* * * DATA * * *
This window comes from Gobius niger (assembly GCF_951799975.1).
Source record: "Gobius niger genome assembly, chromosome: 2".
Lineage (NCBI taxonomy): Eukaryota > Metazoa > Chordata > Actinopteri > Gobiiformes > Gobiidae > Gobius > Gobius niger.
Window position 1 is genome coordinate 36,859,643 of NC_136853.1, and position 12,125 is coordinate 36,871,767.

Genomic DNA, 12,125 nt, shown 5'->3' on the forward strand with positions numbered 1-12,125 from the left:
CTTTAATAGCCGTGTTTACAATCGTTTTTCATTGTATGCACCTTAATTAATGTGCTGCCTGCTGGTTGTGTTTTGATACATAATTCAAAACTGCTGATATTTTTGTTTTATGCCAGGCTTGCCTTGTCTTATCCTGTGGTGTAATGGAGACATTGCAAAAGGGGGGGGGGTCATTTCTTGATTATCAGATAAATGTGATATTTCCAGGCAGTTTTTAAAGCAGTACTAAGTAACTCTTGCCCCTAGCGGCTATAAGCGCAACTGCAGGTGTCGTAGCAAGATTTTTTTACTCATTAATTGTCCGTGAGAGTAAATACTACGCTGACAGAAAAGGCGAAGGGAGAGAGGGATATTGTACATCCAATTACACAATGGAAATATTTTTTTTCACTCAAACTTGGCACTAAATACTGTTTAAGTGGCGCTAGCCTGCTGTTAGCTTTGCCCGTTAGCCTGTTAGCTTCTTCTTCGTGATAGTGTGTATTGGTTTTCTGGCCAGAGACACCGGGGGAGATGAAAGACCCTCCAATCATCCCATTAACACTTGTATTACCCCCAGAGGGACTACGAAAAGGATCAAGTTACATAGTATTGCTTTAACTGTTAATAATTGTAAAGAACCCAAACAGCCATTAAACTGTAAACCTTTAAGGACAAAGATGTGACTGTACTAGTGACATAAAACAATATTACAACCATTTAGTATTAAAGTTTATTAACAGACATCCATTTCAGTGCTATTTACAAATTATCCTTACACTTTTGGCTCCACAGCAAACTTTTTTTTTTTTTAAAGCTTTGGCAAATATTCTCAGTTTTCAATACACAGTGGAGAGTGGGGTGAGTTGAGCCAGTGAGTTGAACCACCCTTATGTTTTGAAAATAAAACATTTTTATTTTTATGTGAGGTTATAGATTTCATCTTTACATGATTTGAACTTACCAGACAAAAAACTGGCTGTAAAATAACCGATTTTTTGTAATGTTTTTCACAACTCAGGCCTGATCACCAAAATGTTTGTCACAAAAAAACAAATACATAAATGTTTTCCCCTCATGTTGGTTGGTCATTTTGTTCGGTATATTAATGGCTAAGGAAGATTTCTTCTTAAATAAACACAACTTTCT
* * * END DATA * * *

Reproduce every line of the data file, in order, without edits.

This window comes from Gobius niger (assembly GCF_951799975.1).
Source record: "Gobius niger genome assembly, chromosome: 2".
Lineage (NCBI taxonomy): Eukaryota > Metazoa > Chordata > Actinopteri > Gobiiformes > Gobiidae > Gobius > Gobius niger.
Window position 1 is genome coordinate 36,859,643 of NC_136853.1, and position 12,125 is coordinate 36,871,767.

Genomic DNA, 12,125 nt, shown 5'->3' on the forward strand with positions numbered 1-12,125 from the left:
CTTTAATAGCCGTGTTTACAATCGTTTTTCATTGTATGCACCTTAATTAATGTGCTGCCTGCTGGTTGTGTTTTGATACATAATTCAAAACTGCTGATATTTTTGTTTTATGCCAGGCTTGCCTTGTCTTATCCTGTGGTGTAATGGAGACATTGCAAAAGGGGGGGGGGTCATTTCTTGATTATCAGATAAATGTGATATTTCCAGGCAGTTTTTAAAGCAGTACTAAGTAACTCTTGCCCCTAGCGGCTATAAGCGCAACTGCAGGTGTCGTAGCAAGATTTTTTTACTCATTAATTGTCCGTGAGAGTAAATACTACGCTGACAGAAAAGGCGAAGGGAGAGAGGGATATTGTACATCCAATTACACAATGGAAATATTTTTTTTCACTCAAACTTGGCACTAAATACTGTTTAAGTGGCGCTAGCCTGCTGTTAGCTTTGCCCGTTAGCCTGTTAGCTTCTTCTTCGTGATAGTGTGTATTGGTTTTCTGGCCAGAGACACCGGGGGAGATGAAAGACCCTCCAATCATCCCATTAACACTTGTATTACCCCCAGAGGGACTACGAAAAGGATCAAGTTACATAGTATTGCTTTAACTGTTAATAATTGTAAAGAACCCAAACAGCCATTAAACTGTAAACCTTTAAGGACAAAGATGTGACTGTACTAGTGACATAAAACAATATTACAACCATTTAGTATTAAAGTTTATTAACAGACATCCATTTCAGTGCTATTTACAAATTATCCTTACACTTTTGGCTCCACAGCAAACTTTTTTTTTTTTTAAAGCTTTGGCAAATATTCTCAGTTTTCAATACACAGTGGAGAGTGGGGTGAGTTGAGCCAGTGAGTTGAACCACCCTTATGTTTTGAAAATAAAACATTTTTATTTTTATGTGAGGTTATAGATTTCATCTTTACATGATTTGAACTTACCAGACAAAAAACTGGCTGTAAAATAACCGATTTTTTGTAATGTTTTTCACAACTCAGGCCTGATCACCAAAATGTTTGTCACAAAAAAACAAATACATAAATGTTTTCCCCTCATGTTGGTTGGTCATTTTGTTCGGTATATTAATGGCTAAGGAAGATTTCTTCTTAAATAAACACAACTTTCT